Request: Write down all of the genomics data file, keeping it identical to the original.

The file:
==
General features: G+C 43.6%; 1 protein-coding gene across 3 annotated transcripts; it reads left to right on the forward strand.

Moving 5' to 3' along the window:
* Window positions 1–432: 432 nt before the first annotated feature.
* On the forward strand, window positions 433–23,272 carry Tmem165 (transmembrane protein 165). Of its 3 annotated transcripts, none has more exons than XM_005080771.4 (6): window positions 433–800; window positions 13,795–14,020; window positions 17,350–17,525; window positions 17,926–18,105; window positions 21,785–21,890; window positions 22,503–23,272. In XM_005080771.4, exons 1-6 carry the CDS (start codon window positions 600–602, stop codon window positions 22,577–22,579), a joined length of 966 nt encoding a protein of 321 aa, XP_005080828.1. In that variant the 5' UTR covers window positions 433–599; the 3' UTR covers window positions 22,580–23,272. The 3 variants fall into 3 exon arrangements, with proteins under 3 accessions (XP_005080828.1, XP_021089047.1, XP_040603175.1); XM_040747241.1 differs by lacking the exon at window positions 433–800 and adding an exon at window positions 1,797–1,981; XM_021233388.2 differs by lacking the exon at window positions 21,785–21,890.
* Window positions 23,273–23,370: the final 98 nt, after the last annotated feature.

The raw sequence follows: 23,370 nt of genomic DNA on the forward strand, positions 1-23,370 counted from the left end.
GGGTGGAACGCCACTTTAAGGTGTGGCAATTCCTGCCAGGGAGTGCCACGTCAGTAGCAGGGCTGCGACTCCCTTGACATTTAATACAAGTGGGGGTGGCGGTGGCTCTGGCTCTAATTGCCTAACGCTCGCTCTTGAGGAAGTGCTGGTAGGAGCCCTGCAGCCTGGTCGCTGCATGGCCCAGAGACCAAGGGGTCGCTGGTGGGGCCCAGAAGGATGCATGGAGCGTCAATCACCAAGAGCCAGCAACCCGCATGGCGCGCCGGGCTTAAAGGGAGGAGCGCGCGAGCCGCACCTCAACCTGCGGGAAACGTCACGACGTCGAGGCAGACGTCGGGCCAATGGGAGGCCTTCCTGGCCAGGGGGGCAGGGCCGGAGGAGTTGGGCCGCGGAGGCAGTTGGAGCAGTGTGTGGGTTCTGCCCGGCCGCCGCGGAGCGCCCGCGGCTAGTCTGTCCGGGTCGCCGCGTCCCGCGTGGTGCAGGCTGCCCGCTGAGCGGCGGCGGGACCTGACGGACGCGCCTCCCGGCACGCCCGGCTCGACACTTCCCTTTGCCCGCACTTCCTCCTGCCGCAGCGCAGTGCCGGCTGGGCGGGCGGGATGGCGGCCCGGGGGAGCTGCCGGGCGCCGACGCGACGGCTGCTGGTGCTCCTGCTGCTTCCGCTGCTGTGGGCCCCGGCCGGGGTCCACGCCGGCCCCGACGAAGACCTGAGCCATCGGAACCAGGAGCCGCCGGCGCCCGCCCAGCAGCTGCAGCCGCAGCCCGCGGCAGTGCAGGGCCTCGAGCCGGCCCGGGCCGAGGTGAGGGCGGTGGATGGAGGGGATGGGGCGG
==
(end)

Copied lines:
General features: G+C 43.6%; 1 protein-coding gene across 3 annotated transcripts; it reads left to right on the forward strand.

Moving 5' to 3' along the window:
* Window positions 1–432: 432 nt before the first annotated feature.
* On the forward strand, window positions 433–23,272 carry Tmem165 (transmembrane protein 165). Of its 3 annotated transcripts, none has more exons than XM_005080771.4 (6): window positions 433–800; window positions 13,795–14,020; window positions 17,350–17,525; window positions 17,926–18,105; window positions 21,785–21,890; window positions 22,503–23,272. In XM_005080771.4, exons 1-6 carry the CDS (start codon window positions 600–602, stop codon window positions 22,577–22,579), a joined length of 966 nt encoding a protein of 321 aa, XP_005080828.1. In that variant the 5' UTR covers window positions 433–599; the 3' UTR covers window positions 22,580–23,272. The 3 variants fall into 3 exon arrangements, with proteins under 3 accessions (XP_005080828.1, XP_021089047.1, XP_040603175.1); XM_040747241.1 differs by lacking the exon at window positions 433–800 and adding an exon at window positions 1,797–1,981; XM_021233388.2 differs by lacking the exon at window positions 21,785–21,890.
* Window positions 23,273–23,370: the final 98 nt, after the last annotated feature.

The raw sequence follows: 23,370 nt of genomic DNA on the forward strand, positions 1-23,370 counted from the left end.
GGGTGGAACGCCACTTTAAGGTGTGGCAATTCCTGCCAGGGAGTGCCACGTCAGTAGCAGGGCTGCGACTCCCTTGACATTTAATACAAGTGGGGGTGGCGGTGGCTCTGGCTCTAATTGCCTAACGCTCGCTCTTGAGGAAGTGCTGGTAGGAGCCCTGCAGCCTGGTCGCTGCATGGCCCAGAGACCAAGGGGTCGCTGGTGGGGCCCAGAAGGATGCATGGAGCGTCAATCACCAAGAGCCAGCAACCCGCATGGCGCGCCGGGCTTAAAGGGAGGAGCGCGCGAGCCGCACCTCAACCTGCGGGAAACGTCACGACGTCGAGGCAGACGTCGGGCCAATGGGAGGCCTTCCTGGCCAGGGGGGCAGGGCCGGAGGAGTTGGGCCGCGGAGGCAGTTGGAGCAGTGTGTGGGTTCTGCCCGGCCGCCGCGGAGCGCCCGCGGCTAGTCTGTCCGGGTCGCCGCGTCCCGCGTGGTGCAGGCTGCCCGCTGAGCGGCGGCGGGACCTGACGGACGCGCCTCCCGGCACGCCCGGCTCGACACTTCCCTTTGCCCGCACTTCCTCCTGCCGCAGCGCAGTGCCGGCTGGGCGGGCGGGATGGCGGCCCGGGGGAGCTGCCGGGCGCCGACGCGACGGCTGCTGGTGCTCCTGCTGCTTCCGCTGCTGTGGGCCCCGGCCGGGGTCCACGCCGGCCCCGACGAAGACCTGAGCCATCGGAACCAGGAGCCGCCGGCGCCCGCCCAGCAGCTGCAGCCGCAGCCCGCGGCAGTGCAGGGCCTCGAGCCGGCCCGGGCCGAGGTGAGGGCGGTGGATGGAGGGGATGGGGCGG